South Africa: Things fall apart - again

South Africa’s deepening economic and social crisis is rapidly morphing into a political crisis. In turn, the political crisis is further undermining a stagnating economy. The political crisis centres on different components of the state that are involved in a series of proxy wars. At a recent NEDLAC Summit, the Deputy President, Cyril Ramaphosa, was forced to acknowledge the depth of the conflict: “We call upon the state machinery, if not to have a ceasefire, at least to act in a way that will not disturb the stability that our people call for.”

The undeclared war between President Jacob Zuma and his finance minister, Pravin Gordhan, goes well beyond conflict between different agencies of government. It stretches into the heart and soul of the ruling ANC.

 ANC at war with itself

The outcome of the local government election has deepened the crisis in the ANC and has put the dominant Zuma faction on the defensive. So deep is the crisis that the sycophantic SACP has finally broken ranks with Zuma and is organising against him. Several veterans of the movement have suddenly found their voice and are calling for the renewal of the ANC. Former Zuma loyalist, Mathole Motshekga, wrote recently:
"The greatest threat to the ANC and the country is factionalism. The party has been captured by a faction that has no capacity to lead government and society - and has no respect for internal democracy.”

For different reasons and from different motivations, a number of bigwigs in the ANC oppose Zuma and his “Premier League”, the main faction backing Zuma. Cyril Ramaphosa, Gwede Mantashe, Blade Nzimande and of course Pravin Gordhan are increasingly concerned that Gupta-style state capture can lead to a credit rating downgrade and further weaken the economy.

The immediate source of the political crisis is the attempt by the Zuma-led predatory elite to gain control over the Treasury and various state owned enterprises. They have their eyes on several major prizes. These include the nuclear power build programme and the uranium mining that will supply the new nuclear plants; coal mining and various lucrative contracts with ESKOM; and the massive infrastructure build programme, including Transnet, SAA, etc.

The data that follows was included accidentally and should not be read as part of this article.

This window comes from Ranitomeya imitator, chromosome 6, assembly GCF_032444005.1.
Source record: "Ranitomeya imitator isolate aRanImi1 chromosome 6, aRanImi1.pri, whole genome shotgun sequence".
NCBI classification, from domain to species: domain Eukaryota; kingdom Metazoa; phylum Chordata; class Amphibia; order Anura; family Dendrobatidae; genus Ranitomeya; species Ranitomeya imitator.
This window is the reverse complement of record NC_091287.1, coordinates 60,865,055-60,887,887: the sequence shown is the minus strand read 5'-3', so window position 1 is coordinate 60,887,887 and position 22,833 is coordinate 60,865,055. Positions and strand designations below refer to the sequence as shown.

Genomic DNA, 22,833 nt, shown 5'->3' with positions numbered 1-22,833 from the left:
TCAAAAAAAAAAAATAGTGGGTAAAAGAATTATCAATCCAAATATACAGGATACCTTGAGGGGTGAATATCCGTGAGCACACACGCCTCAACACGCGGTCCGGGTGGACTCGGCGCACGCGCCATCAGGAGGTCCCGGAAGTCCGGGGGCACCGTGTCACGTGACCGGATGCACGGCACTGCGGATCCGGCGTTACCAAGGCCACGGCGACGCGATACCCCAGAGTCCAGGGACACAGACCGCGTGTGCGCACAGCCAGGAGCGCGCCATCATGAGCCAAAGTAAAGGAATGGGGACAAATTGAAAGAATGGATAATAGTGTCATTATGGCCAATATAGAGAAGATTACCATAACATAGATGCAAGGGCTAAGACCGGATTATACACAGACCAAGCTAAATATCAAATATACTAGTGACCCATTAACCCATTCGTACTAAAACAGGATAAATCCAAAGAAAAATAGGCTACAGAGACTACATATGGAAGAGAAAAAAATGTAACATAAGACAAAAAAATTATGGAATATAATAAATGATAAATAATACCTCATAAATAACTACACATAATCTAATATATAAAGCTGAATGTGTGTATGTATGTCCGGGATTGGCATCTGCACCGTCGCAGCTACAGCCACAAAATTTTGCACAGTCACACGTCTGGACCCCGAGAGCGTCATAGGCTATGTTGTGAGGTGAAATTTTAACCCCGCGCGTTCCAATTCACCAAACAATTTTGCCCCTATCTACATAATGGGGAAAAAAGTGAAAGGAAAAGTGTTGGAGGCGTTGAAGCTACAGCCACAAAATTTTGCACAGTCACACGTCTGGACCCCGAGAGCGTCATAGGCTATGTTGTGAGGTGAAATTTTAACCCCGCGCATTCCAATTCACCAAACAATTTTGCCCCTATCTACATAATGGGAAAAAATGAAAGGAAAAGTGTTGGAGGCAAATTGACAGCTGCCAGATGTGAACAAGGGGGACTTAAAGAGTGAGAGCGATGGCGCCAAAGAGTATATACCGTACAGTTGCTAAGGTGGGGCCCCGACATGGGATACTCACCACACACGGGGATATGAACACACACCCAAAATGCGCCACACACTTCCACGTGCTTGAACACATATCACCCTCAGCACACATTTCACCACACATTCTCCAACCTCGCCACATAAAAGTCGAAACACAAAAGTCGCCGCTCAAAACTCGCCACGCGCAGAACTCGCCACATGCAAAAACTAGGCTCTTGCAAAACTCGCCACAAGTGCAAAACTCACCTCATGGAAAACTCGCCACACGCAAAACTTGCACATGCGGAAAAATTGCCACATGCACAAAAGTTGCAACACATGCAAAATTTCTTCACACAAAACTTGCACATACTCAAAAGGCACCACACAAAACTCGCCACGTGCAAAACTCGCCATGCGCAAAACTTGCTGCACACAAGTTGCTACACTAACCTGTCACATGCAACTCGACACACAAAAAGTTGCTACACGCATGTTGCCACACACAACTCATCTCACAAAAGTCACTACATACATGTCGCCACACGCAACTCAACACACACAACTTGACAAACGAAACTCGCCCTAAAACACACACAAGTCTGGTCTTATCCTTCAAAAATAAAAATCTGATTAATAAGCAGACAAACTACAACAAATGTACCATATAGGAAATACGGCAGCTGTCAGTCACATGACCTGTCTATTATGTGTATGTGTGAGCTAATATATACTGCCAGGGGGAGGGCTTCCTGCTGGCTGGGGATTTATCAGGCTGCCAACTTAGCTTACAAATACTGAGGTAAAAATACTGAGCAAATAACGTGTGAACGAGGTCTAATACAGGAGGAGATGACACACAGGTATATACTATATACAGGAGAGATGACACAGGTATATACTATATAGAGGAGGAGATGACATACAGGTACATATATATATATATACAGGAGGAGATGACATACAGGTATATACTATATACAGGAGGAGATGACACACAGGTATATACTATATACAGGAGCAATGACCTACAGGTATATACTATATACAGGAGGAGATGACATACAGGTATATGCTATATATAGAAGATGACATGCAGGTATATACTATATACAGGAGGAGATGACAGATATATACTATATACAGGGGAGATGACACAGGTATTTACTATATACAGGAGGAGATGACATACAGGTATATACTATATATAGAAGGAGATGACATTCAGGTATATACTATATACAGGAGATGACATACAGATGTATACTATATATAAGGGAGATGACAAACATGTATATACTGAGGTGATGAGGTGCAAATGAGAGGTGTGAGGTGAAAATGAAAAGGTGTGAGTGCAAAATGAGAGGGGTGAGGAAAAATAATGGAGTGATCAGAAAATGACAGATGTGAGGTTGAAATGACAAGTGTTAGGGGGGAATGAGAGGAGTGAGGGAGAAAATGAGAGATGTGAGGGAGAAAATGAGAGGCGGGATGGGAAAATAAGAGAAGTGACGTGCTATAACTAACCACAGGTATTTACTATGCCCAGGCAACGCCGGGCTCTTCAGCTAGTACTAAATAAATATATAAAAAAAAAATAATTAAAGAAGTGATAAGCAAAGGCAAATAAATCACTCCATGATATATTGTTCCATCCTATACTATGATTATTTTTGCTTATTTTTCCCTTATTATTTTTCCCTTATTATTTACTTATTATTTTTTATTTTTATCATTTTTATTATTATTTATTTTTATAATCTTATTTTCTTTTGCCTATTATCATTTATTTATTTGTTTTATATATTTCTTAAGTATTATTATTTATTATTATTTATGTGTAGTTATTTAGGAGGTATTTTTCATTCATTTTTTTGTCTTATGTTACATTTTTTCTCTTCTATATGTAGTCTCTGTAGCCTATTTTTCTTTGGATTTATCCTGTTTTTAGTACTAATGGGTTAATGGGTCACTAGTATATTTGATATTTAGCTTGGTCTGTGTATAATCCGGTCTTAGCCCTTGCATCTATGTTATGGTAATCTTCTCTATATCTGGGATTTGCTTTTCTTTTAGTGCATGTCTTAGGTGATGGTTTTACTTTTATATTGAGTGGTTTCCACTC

It is likely that this crisis will drag on.

Firstly, it has not been easy for Zuma to dismiss Gordhan and the other Treasury officials who oppose the continued looting of state resources. Gordhan is highly respected, not just in the business community but within the ANC alliance and civil society more broadly. He is seen as a person of integrity and as someone who is opposed to corruption, cronyism and clientelism. He is also well respected within the circles of the liberation movement for the role that he played during the struggle against apartheid and in the underground.

Secondly, every move Zuma now makes to remove those in government he no longer trusts, deepens conflicts and polarises the factions inside the ANC as they vie for influence. The ANC’s elective conference fast approaches. The Zuma-supporting factions do not yet have a clear candidate. This further weakens their position. Nkosozana Zuma may be too independent for the Zuptas.

Thirdly, and most importantly, every move Zuma makes highlights the structural weaknesses and contradictions of South Africa’s economy. It is on the brink of recession. Several industrial sectors are in crisis, including mining and steel. With public debt growing alarmingly, the state is very vulnerable to the whims and fancies of international capital in the form of the credit rating agencies, institutional investors and the so-called “markets”.

 Why is it our concern?

For those of us who staunchly oppose the neoliberal economic policies that the South African Treasury doggedly pursues, it might seem strange and contradictory to enter the Zupta – Gordhan fray. Why not just say a plague on both their houses?

The disaster of unchecked corruption under late capitalism, involving left wing governments such as in Brazil, Bolivia and Venezuela, warns us that corruption is a fundamental issue for the left. If we ignore it, we will create a space for populist and demagogic forces, such as the Philippines’ new President, who believes in extra-judicial killings as a means of dealing with criminals and corrupt officials.

We therefore add our voice to those of other organisations in civil society to express our condemnation of this abuse of power and we warn of the danger of a creeping autocracy.